No One Can Take The New Car Smell From You

, , , | Working | July 19, 2020

I am super psyched because I have just bought a BRAND new car, and I am going down to get my car tag the same day, paying cash. I am totally bubbling with happiness. Maybe I am high on new-car smell.

When I finally get to the window, I smile at the clerk and proudly hand over my dealership papers. The clerk begins to process my request, looks at all my paperwork, and then glares at me.

Clerk #1: “I’ll need to see the window price sticker from the vehicle.”

Me: *Still smiling* “Really? Why?”

Clerk #1: “I need to see the VIN.”

The VIN is the Vehicle Identification Number. I cheerfully point it out on the paperwork.

Me: “It’s here.”

Clerk #1: “I still need to see your window sticker.”

I look at the long line of people waiting to be served. 

Me: “When I get back with it, can I just come back up to your window, since I’ve already waited in line? I am on my lunch hour.”

Clerk #1: “No. You’ll have to line up and wait your turn just like everyone else.”

I go four blocks down the street and get said paper from my glove box, my happy mood evaporating. 

I wait in line another forty-five minutes, all my new-car joy dampened. When I get up to the window, I am called over to a different clerk. I give her the paperwork I initially gave to the first clerk.

She rapidly processes my request, takes my money, and hands me a car tag. She NEVER asks about the window price sticker.

I look over at the previous clerk, who has been staring at me all through my interaction with the second clerk. I turn back to nice [Clerk #2] who’s just given me my tag.

Me: “Do you need to see my window sticker?”

Clerk #2: “Of, of course not! I got all the info from your sales papers.”

I glance back to [Clerk #1]. He just grins.  

Me: *Sighs* “Happy mood erased.”

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License To Get Frustrated

, , , , , , , | Working | June 30, 2020

About a year and half ago, I moved from Florida to Pennsylvania for graduate school. Since I was moving as a student, it wasn’t necessary for me to go through all the steps to change my residency, such as updating my driver’s license or vehicle registration.

It is now time for me to renew my Florida vehicle registration. I am technically a resident of Florida, but I receive an email saying that my registration has been denied due to my car insurance being for Pennsylvania. I didn’t have this issue last year, even though my circumstances haven’t changed. I call my insurance company to figure out what is going on and what my next steps should be.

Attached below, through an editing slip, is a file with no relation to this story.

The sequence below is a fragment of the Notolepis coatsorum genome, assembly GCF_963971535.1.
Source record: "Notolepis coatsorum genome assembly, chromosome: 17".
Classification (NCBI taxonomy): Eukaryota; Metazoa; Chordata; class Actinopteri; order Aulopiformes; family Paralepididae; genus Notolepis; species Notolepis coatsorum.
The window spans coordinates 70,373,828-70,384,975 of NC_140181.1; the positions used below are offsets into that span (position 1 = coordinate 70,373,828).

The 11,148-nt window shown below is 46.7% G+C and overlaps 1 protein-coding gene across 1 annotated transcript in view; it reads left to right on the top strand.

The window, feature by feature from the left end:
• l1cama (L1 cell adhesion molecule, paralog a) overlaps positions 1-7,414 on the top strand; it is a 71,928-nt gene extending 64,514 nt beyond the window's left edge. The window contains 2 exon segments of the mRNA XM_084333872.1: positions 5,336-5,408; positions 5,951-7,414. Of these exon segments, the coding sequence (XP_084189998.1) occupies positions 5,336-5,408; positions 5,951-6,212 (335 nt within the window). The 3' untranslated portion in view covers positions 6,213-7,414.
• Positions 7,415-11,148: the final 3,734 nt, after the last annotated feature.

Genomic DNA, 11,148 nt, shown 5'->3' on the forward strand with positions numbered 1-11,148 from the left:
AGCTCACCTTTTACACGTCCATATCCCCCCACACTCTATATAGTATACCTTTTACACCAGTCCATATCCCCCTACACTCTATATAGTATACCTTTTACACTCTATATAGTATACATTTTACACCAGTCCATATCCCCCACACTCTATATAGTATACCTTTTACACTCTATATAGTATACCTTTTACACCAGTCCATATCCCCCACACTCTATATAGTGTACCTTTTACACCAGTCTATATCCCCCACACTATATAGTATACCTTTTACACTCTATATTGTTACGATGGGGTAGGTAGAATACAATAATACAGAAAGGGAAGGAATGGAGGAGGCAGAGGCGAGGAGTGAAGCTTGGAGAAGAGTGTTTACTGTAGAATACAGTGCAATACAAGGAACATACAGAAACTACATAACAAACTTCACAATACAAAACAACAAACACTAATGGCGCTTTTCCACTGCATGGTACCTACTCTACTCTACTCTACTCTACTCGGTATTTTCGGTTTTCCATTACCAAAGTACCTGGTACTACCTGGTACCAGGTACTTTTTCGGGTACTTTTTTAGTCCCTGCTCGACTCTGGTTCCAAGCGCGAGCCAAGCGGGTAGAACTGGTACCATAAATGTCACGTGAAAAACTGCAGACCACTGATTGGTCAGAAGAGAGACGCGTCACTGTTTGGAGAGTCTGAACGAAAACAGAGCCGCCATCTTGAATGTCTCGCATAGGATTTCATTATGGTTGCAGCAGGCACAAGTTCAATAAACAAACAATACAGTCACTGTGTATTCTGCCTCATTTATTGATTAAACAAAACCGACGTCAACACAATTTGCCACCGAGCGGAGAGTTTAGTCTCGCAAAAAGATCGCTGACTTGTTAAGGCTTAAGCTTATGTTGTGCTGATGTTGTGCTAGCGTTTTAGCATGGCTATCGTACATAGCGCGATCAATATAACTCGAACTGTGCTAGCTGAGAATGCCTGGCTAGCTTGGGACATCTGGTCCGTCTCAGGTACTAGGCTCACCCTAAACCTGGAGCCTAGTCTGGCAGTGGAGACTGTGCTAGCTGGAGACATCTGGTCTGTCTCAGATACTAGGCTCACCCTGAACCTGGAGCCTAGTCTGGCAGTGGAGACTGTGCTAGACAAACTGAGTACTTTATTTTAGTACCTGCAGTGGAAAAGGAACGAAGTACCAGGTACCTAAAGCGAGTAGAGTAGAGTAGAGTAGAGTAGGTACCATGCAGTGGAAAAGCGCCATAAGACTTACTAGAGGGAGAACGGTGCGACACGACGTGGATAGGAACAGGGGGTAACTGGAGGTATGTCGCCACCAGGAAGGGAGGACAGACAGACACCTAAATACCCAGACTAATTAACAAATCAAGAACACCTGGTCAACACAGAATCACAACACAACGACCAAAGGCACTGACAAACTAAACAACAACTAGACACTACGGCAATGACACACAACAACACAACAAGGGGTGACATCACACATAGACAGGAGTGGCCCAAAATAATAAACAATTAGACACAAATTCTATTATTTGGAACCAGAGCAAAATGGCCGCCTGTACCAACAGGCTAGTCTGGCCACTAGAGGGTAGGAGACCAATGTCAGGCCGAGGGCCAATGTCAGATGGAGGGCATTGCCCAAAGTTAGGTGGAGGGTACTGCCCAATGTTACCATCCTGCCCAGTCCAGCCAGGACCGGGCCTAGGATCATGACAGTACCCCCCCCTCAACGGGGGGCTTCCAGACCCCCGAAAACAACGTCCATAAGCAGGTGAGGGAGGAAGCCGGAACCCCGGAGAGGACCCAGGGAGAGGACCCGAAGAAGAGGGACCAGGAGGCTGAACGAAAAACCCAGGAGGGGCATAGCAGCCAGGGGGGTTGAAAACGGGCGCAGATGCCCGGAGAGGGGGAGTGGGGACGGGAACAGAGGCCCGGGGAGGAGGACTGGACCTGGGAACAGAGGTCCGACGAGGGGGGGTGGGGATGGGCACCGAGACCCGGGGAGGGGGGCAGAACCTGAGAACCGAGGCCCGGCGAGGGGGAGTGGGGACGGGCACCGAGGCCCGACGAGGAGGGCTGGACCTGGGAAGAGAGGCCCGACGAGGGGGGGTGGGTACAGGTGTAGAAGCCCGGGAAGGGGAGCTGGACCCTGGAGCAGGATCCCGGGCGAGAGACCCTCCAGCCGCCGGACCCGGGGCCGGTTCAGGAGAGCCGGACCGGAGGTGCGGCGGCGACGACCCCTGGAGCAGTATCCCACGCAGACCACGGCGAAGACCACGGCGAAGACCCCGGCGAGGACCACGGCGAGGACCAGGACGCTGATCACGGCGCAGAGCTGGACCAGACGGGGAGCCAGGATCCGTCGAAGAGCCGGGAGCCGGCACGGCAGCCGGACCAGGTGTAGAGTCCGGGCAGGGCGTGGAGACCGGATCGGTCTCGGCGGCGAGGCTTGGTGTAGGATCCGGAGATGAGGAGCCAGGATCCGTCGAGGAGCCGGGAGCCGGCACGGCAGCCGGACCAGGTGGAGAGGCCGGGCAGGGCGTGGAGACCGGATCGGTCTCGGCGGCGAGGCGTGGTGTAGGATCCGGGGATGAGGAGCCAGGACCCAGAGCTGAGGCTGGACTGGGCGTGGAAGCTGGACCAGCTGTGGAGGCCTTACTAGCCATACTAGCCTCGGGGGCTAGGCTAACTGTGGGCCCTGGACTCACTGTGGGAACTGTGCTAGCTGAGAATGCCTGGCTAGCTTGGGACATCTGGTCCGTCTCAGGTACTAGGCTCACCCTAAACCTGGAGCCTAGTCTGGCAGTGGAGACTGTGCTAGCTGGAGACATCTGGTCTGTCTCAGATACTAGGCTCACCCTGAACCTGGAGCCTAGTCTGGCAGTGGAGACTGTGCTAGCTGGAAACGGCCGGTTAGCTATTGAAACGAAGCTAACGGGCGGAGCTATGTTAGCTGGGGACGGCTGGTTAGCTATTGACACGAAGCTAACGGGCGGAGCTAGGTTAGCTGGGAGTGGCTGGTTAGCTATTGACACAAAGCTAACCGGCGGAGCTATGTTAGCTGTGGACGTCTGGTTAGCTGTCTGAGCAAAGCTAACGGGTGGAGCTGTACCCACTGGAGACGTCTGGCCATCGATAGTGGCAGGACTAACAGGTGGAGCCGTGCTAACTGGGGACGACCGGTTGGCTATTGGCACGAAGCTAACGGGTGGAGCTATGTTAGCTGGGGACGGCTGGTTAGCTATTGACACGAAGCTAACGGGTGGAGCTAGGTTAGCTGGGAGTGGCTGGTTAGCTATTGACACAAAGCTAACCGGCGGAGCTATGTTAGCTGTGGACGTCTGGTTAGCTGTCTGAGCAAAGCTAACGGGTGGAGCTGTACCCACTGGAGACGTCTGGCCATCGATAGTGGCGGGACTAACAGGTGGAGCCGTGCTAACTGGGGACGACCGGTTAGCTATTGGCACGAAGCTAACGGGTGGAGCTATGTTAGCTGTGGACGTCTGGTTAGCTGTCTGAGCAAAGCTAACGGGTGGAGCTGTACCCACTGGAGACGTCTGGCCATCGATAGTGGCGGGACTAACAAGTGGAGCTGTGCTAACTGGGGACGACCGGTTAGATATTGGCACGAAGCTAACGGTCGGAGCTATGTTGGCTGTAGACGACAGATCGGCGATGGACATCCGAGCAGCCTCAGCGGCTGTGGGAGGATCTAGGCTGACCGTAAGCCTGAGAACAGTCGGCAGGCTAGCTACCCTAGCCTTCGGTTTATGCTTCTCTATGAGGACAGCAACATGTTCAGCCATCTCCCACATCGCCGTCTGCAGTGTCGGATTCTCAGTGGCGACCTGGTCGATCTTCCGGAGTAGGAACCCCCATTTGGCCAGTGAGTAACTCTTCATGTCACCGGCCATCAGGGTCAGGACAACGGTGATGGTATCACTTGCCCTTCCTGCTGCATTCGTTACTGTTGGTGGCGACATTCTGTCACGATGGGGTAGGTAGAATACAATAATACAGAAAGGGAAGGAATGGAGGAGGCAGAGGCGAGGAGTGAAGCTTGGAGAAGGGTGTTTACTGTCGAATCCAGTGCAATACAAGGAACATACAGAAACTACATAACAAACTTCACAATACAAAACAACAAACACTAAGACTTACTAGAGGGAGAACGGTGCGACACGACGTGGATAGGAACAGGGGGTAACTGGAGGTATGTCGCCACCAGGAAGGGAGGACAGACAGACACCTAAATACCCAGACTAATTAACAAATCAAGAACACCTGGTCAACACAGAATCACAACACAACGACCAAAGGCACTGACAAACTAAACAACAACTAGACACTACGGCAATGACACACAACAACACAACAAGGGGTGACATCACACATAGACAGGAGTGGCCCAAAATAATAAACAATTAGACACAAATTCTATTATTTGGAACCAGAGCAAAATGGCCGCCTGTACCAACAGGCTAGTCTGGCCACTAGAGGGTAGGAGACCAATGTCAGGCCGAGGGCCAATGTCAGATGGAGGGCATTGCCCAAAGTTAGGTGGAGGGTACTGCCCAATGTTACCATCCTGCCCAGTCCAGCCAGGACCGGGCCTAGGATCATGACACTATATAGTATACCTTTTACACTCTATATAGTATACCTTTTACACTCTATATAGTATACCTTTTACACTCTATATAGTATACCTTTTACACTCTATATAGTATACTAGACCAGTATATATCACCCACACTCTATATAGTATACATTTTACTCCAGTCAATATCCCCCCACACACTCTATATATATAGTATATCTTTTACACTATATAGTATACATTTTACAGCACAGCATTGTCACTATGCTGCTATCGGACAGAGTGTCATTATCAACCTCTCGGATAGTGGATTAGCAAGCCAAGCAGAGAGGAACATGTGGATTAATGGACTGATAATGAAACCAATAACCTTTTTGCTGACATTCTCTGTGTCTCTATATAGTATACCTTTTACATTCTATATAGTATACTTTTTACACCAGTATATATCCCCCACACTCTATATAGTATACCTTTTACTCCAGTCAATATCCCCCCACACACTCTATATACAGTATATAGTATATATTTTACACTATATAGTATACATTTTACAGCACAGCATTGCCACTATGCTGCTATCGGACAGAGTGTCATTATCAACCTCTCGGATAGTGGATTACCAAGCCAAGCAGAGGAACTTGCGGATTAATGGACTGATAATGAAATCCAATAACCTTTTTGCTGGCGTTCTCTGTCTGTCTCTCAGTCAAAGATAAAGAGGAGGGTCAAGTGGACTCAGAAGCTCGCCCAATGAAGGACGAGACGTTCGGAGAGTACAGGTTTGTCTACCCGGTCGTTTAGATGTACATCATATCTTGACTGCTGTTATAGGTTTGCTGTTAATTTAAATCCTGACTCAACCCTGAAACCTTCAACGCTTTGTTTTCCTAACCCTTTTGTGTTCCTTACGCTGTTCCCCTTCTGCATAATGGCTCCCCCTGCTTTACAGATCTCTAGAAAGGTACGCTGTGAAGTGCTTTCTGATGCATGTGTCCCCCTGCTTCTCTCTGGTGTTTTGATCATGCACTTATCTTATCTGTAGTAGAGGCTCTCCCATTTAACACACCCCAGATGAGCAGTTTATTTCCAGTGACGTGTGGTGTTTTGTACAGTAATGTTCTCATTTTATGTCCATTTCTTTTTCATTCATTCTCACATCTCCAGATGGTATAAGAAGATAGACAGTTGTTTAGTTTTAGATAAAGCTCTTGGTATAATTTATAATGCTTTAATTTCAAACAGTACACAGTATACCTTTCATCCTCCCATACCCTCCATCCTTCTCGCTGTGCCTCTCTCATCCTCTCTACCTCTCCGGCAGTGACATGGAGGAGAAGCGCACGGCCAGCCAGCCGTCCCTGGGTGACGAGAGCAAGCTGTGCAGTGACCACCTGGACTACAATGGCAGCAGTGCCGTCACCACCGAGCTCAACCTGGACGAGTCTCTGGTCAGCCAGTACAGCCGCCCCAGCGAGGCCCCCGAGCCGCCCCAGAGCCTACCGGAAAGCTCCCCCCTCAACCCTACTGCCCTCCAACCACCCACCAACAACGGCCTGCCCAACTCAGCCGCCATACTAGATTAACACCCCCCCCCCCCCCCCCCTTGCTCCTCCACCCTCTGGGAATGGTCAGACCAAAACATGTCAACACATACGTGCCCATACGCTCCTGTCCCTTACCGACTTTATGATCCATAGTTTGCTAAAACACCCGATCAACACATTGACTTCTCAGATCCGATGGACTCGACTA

Insurance Agent: “Well, since you are located for most of the year in Pennsylvania, you should probably register your car there.”

Me: “Okay, but I am not a Pennsylvania resident. I don’t think I’m allowed to register my car here without changing my residency, and I would rather not do that. I’m probably not staying here after I graduate.”

Insurance Agent: “That’s fine! Because you are a student, that allows you to register your car in Pennsylvania, even without a Pennsylvania license.”

Me: “Okay, thank you! I will look into that.”

As I am still not certain this is correct, I call the Pennsylvania DMV.

Me: “Hi, I’m a student and Florida resident. However, my insurance company said I could register my car in Pennsylvania regardless?”

DMV Representative: “No, you need a Pennsylvania license. If you don’t have one, you can’t register your car here.”

Me: “That’s what I thought. I’ll call my insurance agency back. Thank you!”

After explaining this entire situation again on the phone:

Insurance Agent #2: “Okay, I can absolutely change your policy to a Florida one. That’s strange that it changed.”

Me: “Great, thank you! I didn’t make any changes in the last year, so I’m not sure how that happened.”

I spend a good deal of time on hold, while the agent begins to change everything over.

Insurance Agent #2: “So, there are actually notes from a different phone call saying that you are a full-time Pennsylvania resident.”

Me: “But I’m not. I’m a student and only here temporarily.”

Insurance Agent #2: “Well, because of the notes, I’m not allowed to change your policy.”

Me: “So, I’m not a Pennsylvania resident, so I can’t register my car in Pennsylvania, but I can’t fix my insurance policy to register my car in Florida? Even though I never changed my policy to a Pennsylvania policy in the first place?”

Insurance Agent #2: “That’s correct.”

Me: “My registration expires in a week. The Pennsylvania DMVs are all closed due to the pandemic. I don’t want to drive an unregistered vehicle and potentially get in trouble. What should I do?”

Insurance Agent #2: “You should keep the records of these phone calls and go once everything is reopened. You might be able to do it all online.”